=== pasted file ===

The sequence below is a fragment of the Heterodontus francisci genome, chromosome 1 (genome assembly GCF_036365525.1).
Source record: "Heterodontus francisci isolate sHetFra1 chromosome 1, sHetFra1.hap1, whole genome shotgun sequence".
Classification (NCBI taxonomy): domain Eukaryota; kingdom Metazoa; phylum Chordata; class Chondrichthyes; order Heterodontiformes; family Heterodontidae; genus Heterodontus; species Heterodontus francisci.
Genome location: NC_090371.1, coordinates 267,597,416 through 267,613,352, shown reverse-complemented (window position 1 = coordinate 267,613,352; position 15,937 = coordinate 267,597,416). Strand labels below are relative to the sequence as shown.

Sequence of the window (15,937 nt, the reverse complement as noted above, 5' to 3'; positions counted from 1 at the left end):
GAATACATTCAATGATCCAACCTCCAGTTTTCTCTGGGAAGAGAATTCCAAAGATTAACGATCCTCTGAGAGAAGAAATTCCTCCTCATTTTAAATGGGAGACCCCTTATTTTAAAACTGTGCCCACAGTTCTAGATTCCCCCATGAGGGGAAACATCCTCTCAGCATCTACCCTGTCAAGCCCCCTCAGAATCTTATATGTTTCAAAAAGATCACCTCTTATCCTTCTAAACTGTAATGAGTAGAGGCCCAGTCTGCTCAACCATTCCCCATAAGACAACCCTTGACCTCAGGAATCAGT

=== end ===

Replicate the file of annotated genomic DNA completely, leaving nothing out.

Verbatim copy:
The sequence below is a fragment of the Heterodontus francisci genome, chromosome 1 (genome assembly GCF_036365525.1).
Source record: "Heterodontus francisci isolate sHetFra1 chromosome 1, sHetFra1.hap1, whole genome shotgun sequence".
Classification (NCBI taxonomy): domain Eukaryota; kingdom Metazoa; phylum Chordata; class Chondrichthyes; order Heterodontiformes; family Heterodontidae; genus Heterodontus; species Heterodontus francisci.
Genome location: NC_090371.1, coordinates 267,597,416 through 267,613,352, shown reverse-complemented (window position 1 = coordinate 267,613,352; position 15,937 = coordinate 267,597,416). Strand labels below are relative to the sequence as shown.

Sequence of the window (15,937 nt, the reverse complement as noted above, 5' to 3'; positions counted from 1 at the left end):
GAATACATTCAATGATCCAACCTCCAGTTTTCTCTGGGAAGAGAATTCCAAAGATTAACGATCCTCTGAGAGAAGAAATTCCTCCTCATTTTAAATGGGAGACCCCTTATTTTAAAACTGTGCCCACAGTTCTAGATTCCCCCATGAGGGGAAACATCCTCTCAGCATCTACCCTGTCAAGCCCCCTCAGAATCTTATATGTTTCAAAAAGATCACCTCTTATCCTTCTAAACTGTAATGAGTAGAGGCCCAGTCTGCTCAACCATTCCCCATAAGACAACCCTTGACCTCAGGAATCAGT